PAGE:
Obama’s Broken Pledge to Cut Wasteful Spending

| by CEI

By Hans Bader


When Obama was elected, he claimed he would “go through our federal budget– page by page, line by line–eliminating those programs we don’t need.” But as president, he seems to have forgotten about this pledge. The Cato Institute reminds him of it in a full-page advertisement in today’s Washington Post and other newspapers, identifying $525 billion he could cut annually from the federal budget by eliminating unnecessary or harmful programs.

For example, it notes that “Federal interference in housing markets has done enormous damage to our cities and the economy at large. HUD subsidies have concentrated poverty and fed urban blight, while Fannie Mae and Freddie Mac stoked the financial crisis by putting millions of people into homes they couldn’t afford. Getting the government out of the housing business will save $45 billion annually.” It also notes that “Federal workers enjoy far greater job security than their private sector counterparts—and far better total compensation: an average of $120,000 a year in wages and benefits. Cut federal compensation by 10 percent to save $20 billion annually.”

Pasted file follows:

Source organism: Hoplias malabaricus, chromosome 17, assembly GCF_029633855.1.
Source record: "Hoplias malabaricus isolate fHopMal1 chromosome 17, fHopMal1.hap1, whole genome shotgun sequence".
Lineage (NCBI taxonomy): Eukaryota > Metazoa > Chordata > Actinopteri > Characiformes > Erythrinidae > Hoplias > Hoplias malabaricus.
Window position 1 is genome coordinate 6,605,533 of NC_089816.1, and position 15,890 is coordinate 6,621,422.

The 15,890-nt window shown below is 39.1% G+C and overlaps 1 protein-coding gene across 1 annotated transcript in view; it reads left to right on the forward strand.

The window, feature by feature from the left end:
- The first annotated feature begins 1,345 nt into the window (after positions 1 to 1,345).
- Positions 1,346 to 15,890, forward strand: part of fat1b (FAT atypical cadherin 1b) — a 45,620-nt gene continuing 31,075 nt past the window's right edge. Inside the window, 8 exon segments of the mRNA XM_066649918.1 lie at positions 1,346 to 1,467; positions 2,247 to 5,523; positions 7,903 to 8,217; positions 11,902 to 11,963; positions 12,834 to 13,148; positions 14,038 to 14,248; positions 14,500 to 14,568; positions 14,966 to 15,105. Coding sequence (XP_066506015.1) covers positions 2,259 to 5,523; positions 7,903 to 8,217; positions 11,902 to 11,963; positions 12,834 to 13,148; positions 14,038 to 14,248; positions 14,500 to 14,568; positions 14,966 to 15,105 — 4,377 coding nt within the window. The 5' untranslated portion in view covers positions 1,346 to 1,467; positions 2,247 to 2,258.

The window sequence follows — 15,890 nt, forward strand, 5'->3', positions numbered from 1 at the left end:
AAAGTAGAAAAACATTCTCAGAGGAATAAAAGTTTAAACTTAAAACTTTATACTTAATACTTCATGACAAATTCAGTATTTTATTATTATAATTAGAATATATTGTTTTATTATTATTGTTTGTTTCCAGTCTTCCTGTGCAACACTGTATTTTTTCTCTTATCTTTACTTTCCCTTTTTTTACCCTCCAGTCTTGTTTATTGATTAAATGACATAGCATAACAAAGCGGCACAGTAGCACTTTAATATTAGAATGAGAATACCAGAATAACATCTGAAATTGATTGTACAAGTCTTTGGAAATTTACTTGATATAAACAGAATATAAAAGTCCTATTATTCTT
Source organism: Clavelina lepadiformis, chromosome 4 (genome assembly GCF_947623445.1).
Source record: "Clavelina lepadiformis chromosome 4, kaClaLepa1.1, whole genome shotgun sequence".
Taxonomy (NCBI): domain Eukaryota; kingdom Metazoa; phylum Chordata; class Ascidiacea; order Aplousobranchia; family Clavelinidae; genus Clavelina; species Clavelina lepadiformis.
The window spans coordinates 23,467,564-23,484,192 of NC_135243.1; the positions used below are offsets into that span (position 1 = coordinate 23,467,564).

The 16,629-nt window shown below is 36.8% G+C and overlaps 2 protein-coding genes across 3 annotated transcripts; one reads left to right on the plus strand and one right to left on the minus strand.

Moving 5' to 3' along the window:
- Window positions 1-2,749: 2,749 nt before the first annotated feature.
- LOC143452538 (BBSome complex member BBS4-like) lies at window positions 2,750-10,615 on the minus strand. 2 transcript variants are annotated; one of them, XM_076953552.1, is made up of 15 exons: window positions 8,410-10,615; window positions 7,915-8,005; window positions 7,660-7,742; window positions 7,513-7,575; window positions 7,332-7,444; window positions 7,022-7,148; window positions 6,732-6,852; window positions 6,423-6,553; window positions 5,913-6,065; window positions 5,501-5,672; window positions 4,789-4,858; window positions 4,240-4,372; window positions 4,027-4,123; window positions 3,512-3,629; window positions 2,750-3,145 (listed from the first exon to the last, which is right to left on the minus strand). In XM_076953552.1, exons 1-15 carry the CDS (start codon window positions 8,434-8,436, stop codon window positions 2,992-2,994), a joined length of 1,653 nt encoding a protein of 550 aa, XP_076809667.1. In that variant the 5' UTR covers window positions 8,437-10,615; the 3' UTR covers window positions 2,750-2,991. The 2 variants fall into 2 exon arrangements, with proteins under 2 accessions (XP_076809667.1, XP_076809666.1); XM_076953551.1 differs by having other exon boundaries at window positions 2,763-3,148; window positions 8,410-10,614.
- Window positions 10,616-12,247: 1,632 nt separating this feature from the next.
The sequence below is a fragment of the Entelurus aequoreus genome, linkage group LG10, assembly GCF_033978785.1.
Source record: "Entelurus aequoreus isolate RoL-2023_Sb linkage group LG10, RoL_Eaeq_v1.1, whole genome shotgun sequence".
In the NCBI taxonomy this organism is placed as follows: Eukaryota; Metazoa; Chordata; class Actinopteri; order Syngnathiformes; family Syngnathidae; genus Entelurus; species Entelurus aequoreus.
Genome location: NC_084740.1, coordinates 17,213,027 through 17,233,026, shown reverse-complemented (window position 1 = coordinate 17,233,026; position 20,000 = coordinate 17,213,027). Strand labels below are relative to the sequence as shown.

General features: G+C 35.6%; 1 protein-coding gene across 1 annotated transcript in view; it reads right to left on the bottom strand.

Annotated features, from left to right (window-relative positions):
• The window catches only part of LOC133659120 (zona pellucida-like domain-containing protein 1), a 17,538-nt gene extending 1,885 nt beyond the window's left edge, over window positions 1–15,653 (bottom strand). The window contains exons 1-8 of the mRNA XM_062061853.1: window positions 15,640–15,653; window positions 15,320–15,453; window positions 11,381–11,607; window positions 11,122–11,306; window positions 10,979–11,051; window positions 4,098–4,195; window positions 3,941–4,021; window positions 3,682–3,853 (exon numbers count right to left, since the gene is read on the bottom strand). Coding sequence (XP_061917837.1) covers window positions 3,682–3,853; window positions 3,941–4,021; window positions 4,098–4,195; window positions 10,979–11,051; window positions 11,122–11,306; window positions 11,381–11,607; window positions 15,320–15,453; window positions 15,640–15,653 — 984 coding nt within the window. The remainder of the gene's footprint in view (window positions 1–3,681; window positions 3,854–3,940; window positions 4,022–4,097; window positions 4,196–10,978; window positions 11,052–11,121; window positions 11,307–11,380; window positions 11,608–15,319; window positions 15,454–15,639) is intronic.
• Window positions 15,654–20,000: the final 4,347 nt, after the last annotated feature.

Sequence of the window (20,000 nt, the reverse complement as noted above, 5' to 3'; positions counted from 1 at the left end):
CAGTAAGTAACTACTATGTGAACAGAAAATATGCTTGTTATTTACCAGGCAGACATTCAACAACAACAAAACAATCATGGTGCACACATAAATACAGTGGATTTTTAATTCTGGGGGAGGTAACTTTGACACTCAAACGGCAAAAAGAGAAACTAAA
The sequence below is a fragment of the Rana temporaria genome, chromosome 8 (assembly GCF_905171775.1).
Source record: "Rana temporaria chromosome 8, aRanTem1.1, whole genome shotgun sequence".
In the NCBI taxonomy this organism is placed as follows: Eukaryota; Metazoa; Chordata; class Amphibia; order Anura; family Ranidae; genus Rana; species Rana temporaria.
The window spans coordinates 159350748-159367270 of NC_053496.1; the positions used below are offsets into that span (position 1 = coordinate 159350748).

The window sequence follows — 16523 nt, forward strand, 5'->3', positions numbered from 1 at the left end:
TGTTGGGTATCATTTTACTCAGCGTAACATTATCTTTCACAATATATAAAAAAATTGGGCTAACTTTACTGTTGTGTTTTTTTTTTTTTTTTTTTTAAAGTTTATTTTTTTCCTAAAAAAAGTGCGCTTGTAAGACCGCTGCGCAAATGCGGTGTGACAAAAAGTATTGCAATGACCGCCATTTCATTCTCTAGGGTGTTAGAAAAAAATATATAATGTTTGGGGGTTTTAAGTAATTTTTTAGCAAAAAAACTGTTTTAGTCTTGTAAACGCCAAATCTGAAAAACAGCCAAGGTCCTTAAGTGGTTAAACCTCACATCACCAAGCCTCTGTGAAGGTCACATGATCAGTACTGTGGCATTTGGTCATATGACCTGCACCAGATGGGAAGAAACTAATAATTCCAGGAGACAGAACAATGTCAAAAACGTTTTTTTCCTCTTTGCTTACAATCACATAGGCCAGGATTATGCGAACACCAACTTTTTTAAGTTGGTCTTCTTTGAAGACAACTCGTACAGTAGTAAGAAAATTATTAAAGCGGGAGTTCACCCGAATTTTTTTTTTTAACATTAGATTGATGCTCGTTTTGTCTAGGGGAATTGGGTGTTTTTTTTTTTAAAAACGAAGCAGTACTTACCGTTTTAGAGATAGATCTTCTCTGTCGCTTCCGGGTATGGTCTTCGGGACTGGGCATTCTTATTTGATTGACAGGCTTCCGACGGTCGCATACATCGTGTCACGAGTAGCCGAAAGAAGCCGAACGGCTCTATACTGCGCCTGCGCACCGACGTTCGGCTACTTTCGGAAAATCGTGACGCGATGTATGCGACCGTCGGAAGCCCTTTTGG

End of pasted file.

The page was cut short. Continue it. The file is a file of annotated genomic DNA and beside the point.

In 2008, Obama pledged to implement a “net spending cut,” but he has instead exploded government spending.  Federal domestic spending increased by a record 16 percent in 2010.  In 2010, the Congressional Budget Office concluded that “President Obama’s policies would add more than $9.7 trillion to the national debt over the next decade.”

The Obama administration’s housing spending is particularly wasteful.  It is now using regulations and billions in tax dollars to promote more of the risky lending that led to the financial crisis.  It is ratcheting up affordable-housing mandates that created markets for junk sub-prime mortgages (thus spawning the mortgage meltdown, as even the liberal Village Voice has conceded), and it is increasing regulatory pressure on banks to make risky loans.  A $75 billion federal mortgage bailout program harmed the very real estate markets it was supposed to help.